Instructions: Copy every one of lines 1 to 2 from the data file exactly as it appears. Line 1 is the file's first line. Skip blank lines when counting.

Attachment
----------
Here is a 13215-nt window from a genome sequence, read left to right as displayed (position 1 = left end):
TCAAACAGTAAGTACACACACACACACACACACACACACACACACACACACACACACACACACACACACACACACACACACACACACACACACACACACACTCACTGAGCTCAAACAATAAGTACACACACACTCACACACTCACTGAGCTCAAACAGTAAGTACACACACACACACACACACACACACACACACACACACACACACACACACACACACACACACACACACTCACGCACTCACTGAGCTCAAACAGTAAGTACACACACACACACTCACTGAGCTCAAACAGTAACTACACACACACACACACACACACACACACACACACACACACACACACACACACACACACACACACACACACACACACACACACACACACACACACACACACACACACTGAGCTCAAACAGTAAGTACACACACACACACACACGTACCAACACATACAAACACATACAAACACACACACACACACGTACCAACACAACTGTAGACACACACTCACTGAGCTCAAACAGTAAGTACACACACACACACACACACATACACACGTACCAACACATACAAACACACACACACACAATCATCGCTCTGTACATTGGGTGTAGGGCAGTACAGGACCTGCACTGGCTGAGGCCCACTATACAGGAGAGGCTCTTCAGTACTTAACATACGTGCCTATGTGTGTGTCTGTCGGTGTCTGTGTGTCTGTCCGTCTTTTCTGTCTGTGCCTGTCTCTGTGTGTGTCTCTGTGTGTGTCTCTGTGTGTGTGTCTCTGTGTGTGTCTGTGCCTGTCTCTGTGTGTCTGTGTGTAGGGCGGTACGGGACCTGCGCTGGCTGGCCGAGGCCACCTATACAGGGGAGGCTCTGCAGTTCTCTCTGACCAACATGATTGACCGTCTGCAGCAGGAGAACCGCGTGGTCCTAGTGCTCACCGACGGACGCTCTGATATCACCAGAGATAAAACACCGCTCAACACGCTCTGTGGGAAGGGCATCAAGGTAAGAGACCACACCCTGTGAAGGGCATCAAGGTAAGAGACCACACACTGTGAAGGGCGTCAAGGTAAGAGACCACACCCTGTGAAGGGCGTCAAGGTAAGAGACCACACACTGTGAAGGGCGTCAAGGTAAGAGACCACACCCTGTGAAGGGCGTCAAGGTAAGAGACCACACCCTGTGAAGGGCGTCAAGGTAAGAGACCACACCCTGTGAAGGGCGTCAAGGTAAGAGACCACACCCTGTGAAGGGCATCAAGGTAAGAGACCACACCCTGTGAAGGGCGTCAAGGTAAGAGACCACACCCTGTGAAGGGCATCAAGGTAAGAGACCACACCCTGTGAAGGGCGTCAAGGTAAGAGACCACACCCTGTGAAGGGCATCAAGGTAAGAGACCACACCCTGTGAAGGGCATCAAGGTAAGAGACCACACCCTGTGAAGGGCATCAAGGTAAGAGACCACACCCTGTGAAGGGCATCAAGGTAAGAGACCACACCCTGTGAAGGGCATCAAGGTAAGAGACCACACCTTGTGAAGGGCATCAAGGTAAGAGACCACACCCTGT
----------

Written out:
Here is a 13215-nt window from a genome sequence, read left to right as displayed (position 1 = left end):
TCAAACAGTAAGTACACACACACACACACACACACACACACACACACACACACACACACACACACACACACACACACACACACACACACACACACACACACTCACTGAGCTCAAACAATAAGTACACACACACTCACACACTCACTGAGCTCAAACAGTAAGTACACACACACACACACACACACACACACACACACACACACACACACACACACACACACACACACACACTCACGCACTCACTGAGCTCAAACAGTAAGTACACACACACACACTCACTGAGCTCAAACAGTAACTACACACACACACACACACACACACACACACACACACACACACACACACACACACACACACACACACACACACACACACACACACACACACACACACACACACACACTGAGCTCAAACAGTAAGTACACACACACACACACACGTACCAACACATACAAACACATACAAACACACACACACACACGTACCAACACAACTGTAGACACACACTCACTGAGCTCAAACAGTAAGTACACACACACACACACACACATACACACGTACCAACACATACAAACACACACACACACAATCATCGCTCTGTACATTGGGTGTAGGGCAGTACAGGACCTGCACTGGCTGAGGCCCACTATACAGGAGAGGCTCTTCAGTACTTAACATACGTGCCTATGTGTGTGTCTGTCGGTGTCTGTGTGTCTGTCCGTCTTTTCTGTCTGTGCCTGTCTCTGTGTGTGTCTCTGTGTGTGTCTCTGTGTGTGTGTCTCTGTGTGTGTCTGTGCCTGTCTCTGTGTGTCTGTGTGTAGGGCGGTACGGGACCTGCGCTGGCTGGCCGAGGCCACCTATACAGGGGAGGCTCTGCAGTTCTCTCTGACCAACATGATTGACCGTCTGCAGCAGGAGAACCGCGTGGTCCTAGTGCTCACCGACGGACGCTCTGATATCACCAGAGATAAAACACCGCTCAACACGCTCTGTGGGAAGGGCATCAAGGTAAGAGACCACACCCTGTGAAGGGCATCAAGGTAAGAGACCACACACTGTGAAGGGCGTCAAGGTAAGAGACCACACCCTGTGAAGGGCGTCAAGGTAAGAGACCACACACTGTGAAGGGCGTCAAGGTAAGAGACCACACCCTGTGAAGGGCGTCAAGGTAAGAGACCACACCCTGTGAAGGGCGTCAAGGTAAGAGACCACACCCTGTGAAGGGCGTCAAGGTAAGAGACCACACCCTGTGAAGGGCATCAAGGTAAGAGACCACACCCTGTGAAGGGCGTCAAGGTAAGAGACCACACCCTGTGAAGGGCATCAAGGTAAGAGACCACACCCTGTGAAGGGCGTCAAGGTAAGAGACCACACCCTGTGAAGGGCATCAAGGTAAGAGACCACACCCTGTGAAGGGCATCAAGGTAAGAGACCACACCCTGTGAAGGGCATCAAGGTAAGAGACCACACCCTGTGAAGGGCATCAAGGTAAGAGACCACACCCTGTGAAGGGCATCAAGGTAAGAGACCACACCTTGTGAAGGGCATCAAGGTAAGAGACCACACCCTGT